Now to your second point. I’m guessing your request for buying extra SBBoards might someday become possible n available… I realize you want it NOW … They are presently providing plastic super plugs n keys are now available I understand. Saw a note on the forum on that this last month or so… I believe Dawn wrote a note on that.

So for now you are like me. We both will still be using a level bar to add a proper shim ! I did go to another outside provider to buy several more SBBoards. I just added a long shim to the entrance end of my screened boards to get that pitch. Trust me it worked n I didn’t have to wait on Flows unknown product time table. I’m sure extra parts n pieces will come sooner or later but that takes time … You n I are operating in the NOW n PRESENT so for now it’s being inventive I guess.

Cheers around the Globe,
Gerald


#4

Hi Cardiologist,
Yes - a design change is warranted on the roof in my opinion too. I used a really excellent silicone adhesive (had some spare after using for a stainless steel backsplash in the kitchen) which was $20 Aus. a tube. It fixed it of course but yes - not ideal to have to. I must be one of the few people to have ever laid an Australian hardwood shingled roof and remember how the shingles had to have a big overlap to be watertight. The few millimetres that the flow roof has as an overlap between the wood where it comes together wouldn’t have been contemplated on a house roof here using shingles. The overlap might be something flow could look at if they ever do change the design. They may well be already. That could be done whilst keeping the aesthetics that are obviously great in my opinion. There is the issue of the roof blowing off too which mine did - I’m going to experiment with that too to see if there is a solution that does not involve straps, buckles, wires or bricks.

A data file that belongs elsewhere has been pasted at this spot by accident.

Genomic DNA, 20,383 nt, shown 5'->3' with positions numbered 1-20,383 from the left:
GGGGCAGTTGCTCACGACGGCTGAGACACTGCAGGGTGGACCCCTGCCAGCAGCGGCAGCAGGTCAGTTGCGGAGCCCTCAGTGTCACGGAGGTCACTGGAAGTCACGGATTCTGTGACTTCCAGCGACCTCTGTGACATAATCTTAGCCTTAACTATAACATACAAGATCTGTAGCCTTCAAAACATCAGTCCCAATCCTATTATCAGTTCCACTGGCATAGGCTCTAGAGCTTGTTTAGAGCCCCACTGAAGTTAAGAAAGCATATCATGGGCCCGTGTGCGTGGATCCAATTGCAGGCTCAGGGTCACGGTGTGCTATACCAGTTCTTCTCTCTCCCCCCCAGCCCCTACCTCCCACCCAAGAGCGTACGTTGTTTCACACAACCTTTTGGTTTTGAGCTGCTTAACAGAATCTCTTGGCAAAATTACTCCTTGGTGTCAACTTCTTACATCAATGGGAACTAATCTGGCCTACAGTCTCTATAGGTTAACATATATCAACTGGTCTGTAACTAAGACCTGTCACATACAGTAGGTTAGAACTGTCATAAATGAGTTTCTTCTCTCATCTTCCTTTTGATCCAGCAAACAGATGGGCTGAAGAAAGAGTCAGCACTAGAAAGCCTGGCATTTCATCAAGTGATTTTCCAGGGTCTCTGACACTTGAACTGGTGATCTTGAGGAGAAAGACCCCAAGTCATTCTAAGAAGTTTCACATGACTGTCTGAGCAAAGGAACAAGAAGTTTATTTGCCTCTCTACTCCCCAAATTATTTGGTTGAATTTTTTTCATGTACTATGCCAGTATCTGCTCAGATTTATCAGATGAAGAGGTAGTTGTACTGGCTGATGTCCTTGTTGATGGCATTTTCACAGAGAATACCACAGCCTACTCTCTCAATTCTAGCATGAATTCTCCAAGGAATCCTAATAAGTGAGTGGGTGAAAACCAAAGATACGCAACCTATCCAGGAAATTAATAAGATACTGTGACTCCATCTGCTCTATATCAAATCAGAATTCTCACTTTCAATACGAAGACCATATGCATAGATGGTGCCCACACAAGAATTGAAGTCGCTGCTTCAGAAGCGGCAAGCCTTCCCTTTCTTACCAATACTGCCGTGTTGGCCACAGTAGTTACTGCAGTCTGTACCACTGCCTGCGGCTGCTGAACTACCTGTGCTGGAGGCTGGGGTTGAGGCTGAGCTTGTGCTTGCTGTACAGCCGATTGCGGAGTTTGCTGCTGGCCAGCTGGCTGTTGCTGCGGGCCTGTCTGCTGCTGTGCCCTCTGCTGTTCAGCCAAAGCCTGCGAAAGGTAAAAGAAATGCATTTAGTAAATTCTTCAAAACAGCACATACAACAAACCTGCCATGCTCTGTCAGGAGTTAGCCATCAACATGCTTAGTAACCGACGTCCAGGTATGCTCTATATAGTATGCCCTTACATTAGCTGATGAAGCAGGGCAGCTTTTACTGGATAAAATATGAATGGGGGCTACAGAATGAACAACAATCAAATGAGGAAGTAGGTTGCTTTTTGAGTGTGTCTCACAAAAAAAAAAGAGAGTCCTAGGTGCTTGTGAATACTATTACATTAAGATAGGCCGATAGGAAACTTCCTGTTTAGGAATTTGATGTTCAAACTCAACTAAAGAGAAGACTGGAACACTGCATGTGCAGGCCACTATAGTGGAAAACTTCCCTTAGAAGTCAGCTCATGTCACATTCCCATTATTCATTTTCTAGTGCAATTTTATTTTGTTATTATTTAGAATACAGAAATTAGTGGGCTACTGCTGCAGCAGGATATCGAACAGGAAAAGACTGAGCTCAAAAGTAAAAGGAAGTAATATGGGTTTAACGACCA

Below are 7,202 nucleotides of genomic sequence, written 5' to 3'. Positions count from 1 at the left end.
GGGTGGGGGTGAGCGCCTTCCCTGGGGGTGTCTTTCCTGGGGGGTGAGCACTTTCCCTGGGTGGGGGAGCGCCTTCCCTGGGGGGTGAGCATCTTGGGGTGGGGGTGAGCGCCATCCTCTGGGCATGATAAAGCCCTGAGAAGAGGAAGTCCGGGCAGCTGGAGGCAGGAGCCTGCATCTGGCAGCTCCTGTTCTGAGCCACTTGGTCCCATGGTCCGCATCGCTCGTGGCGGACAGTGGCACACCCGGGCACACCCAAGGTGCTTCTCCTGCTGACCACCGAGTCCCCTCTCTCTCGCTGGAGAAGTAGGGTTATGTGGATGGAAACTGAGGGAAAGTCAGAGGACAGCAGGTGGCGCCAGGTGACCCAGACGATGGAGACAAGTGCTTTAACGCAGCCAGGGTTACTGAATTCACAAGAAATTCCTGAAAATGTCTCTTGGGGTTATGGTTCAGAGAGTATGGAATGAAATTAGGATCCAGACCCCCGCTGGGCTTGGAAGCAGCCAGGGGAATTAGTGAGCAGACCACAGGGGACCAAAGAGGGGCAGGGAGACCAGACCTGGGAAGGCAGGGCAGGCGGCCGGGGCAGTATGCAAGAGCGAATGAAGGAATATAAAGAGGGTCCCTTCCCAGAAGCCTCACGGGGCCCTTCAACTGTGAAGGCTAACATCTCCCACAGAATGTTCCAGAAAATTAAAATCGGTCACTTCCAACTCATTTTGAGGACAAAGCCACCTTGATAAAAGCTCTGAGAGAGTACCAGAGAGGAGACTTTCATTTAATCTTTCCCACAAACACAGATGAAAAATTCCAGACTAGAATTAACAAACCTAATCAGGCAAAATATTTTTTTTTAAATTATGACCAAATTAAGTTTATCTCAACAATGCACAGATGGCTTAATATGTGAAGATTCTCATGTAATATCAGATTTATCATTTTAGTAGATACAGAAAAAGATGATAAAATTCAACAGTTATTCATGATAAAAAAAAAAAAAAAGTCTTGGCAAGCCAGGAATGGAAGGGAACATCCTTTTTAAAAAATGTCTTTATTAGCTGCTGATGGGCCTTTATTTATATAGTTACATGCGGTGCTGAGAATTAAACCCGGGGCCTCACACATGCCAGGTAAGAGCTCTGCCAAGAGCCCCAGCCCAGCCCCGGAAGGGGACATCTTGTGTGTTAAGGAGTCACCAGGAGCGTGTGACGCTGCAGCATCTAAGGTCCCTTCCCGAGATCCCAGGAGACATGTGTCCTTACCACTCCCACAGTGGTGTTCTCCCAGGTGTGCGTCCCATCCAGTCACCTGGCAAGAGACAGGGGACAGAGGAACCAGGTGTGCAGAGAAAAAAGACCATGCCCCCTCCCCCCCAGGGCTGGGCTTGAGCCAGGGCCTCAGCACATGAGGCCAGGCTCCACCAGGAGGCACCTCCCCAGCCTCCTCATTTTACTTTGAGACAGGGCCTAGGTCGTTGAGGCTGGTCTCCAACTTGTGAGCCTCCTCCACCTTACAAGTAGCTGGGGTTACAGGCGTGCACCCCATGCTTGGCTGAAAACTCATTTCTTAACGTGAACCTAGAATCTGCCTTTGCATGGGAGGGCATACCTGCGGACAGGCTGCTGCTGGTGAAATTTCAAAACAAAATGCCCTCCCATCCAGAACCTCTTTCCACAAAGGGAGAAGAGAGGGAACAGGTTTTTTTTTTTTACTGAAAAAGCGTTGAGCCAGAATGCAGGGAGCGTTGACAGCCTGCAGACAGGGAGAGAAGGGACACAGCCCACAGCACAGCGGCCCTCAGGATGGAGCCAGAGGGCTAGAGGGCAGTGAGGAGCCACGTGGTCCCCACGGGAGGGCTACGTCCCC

I’m trying to figure out how you got separate roofs but not the bottom boards? I guess being able to buy flow frames to modify the Langstroth box would call for bottom boards to be a purchasable separate item in any case.


#5